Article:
“It’s a really strong feature of the studio. A lot of people come in and go ‘wow, you’ve got an SSL!’ There aren’t many studios purchasing big desks such as these any more, and by bringing in the desk we are making a statement about how serious we are about what we are doing. It’s a huge investment on a financial level and a time level – to find it, to bring it in, to set it up. We’ve had to build a machine room below the mixing room and drill holes in the floor, so making it happen has been a substantial project for us.

“It states our intention within the studio world and the music world that this is not just a fly by night kind of thing for us, but that it is a long-term plan and that we are not taking it lightly.”

In addition to the SSL investment, Harding is keen to explain what he sees as the philosophy behind the studios’ approach to the music industry – an approach, which harks back centuries to the days when musicians didn’t have to pay a fortune for the opportunity to pursue their artistic callings. “I spoke to a guy recently who eloquently stated that traditionally, if you go back to the days of Beethoven and Bach, music always had patrons,” Harding explains. “It was paid for by the Royal Court or the gentry of society, and was for a purpose. It’s only been for the last 60 or 70 years that music has been made for money or for companies, so we are going back to how it used to be. It’s not necessarily that we are paying for people to come along and entertain us, but it’s providing people with a space that they wouldn’t necessarily have been able to afford and it allows them to work on projects that they maybe wouldn’t have previously been able to undertake. It’s essentially helping music happen, and it’s nice to think at the end of the day that a band or an artist has been able to take away something that they otherwise wouldn’t have been able to.”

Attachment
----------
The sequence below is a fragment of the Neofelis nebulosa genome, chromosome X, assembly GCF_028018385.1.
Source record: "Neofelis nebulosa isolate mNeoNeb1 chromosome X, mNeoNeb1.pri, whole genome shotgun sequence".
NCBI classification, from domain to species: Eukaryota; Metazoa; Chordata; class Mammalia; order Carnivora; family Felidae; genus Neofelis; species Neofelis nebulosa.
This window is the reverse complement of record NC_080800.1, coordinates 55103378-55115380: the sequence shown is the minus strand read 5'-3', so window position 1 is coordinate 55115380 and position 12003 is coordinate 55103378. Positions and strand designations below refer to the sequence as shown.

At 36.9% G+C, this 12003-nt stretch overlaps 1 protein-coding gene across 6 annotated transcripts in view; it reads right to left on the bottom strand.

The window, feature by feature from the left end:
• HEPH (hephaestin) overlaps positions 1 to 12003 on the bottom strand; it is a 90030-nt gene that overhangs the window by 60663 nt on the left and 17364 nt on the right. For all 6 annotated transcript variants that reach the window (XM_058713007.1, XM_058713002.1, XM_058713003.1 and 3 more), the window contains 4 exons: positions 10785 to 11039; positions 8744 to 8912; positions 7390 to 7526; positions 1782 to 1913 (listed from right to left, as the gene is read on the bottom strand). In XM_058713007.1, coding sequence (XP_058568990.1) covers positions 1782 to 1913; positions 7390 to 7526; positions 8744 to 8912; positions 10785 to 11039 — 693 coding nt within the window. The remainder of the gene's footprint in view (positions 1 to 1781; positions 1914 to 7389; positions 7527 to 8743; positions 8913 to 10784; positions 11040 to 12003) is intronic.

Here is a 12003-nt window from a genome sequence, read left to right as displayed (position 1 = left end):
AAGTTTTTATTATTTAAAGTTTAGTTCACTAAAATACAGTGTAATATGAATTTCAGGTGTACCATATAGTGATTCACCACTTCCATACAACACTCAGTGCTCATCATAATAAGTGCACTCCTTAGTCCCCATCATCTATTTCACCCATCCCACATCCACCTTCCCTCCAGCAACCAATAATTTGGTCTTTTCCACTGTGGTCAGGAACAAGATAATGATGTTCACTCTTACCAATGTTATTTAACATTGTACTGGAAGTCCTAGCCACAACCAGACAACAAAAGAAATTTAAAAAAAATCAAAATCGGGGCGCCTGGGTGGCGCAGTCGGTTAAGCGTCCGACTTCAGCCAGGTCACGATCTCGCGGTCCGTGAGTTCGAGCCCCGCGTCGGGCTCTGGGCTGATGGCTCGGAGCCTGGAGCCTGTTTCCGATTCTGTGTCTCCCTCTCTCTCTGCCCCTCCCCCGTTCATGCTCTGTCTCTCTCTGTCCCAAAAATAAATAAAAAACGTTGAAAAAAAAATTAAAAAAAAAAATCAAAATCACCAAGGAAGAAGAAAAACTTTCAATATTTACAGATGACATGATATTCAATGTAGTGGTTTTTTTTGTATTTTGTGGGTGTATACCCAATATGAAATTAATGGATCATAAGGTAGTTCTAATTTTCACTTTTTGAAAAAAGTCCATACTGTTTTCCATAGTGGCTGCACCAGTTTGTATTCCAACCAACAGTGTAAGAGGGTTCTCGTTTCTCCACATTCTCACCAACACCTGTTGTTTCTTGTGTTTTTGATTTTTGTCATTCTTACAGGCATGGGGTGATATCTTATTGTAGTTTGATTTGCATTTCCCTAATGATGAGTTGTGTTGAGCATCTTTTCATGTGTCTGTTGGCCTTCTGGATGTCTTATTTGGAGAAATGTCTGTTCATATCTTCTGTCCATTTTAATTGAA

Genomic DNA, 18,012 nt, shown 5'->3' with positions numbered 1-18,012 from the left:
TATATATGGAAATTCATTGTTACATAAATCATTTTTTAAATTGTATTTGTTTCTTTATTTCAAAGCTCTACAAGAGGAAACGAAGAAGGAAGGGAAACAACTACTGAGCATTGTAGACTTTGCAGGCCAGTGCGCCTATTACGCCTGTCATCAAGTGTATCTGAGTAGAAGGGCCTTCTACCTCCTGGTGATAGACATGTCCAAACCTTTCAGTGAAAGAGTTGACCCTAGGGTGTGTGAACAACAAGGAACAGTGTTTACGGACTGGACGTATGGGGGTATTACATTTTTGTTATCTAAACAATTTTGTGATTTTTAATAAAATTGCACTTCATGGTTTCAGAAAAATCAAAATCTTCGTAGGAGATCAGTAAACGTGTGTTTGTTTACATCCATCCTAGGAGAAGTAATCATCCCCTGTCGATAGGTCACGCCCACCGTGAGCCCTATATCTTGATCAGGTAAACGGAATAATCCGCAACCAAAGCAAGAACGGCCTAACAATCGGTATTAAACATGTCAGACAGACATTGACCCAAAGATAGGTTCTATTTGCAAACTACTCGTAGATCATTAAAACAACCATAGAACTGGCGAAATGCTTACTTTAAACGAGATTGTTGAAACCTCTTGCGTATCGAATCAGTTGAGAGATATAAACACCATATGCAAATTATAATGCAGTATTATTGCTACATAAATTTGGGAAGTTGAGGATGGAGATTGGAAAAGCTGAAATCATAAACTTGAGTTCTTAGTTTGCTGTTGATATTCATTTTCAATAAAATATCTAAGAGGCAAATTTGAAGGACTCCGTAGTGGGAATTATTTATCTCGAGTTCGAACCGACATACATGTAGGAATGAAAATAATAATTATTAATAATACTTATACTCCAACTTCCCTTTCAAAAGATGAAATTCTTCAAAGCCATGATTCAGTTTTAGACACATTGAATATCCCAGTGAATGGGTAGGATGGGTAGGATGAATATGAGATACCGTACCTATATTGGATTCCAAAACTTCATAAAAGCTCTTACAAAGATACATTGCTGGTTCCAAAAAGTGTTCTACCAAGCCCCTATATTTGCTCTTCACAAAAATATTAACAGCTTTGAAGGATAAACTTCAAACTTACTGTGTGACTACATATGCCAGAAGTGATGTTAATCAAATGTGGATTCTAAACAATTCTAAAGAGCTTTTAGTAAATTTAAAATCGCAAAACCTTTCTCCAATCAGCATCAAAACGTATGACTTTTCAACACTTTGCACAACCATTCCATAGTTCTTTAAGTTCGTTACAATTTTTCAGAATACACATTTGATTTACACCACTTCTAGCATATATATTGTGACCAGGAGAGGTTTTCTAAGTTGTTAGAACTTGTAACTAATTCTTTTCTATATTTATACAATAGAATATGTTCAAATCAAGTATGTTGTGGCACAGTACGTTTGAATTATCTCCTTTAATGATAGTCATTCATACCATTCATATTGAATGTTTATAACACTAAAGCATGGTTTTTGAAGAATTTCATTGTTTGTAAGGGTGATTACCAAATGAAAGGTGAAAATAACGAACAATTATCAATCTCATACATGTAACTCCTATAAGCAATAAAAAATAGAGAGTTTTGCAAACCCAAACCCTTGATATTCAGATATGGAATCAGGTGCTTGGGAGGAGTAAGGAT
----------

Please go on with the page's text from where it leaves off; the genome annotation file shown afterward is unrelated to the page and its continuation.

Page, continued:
It’s certainly difficult to argue with such an approach to the creation of new music and sonic artistry, especially in a time when many young artists and musicians can’t afford to fund their creative pursuits due to the often-extortionate costs of high-end rehearsal and studio spaces. This approach, when combined with the eclectic nature of the projects continually emerging from its various live rooms and mixing areas, unquestionably stands London Red Bull Studios in good stead to remain as one of the UK’s leading patrons of new music for many years to come.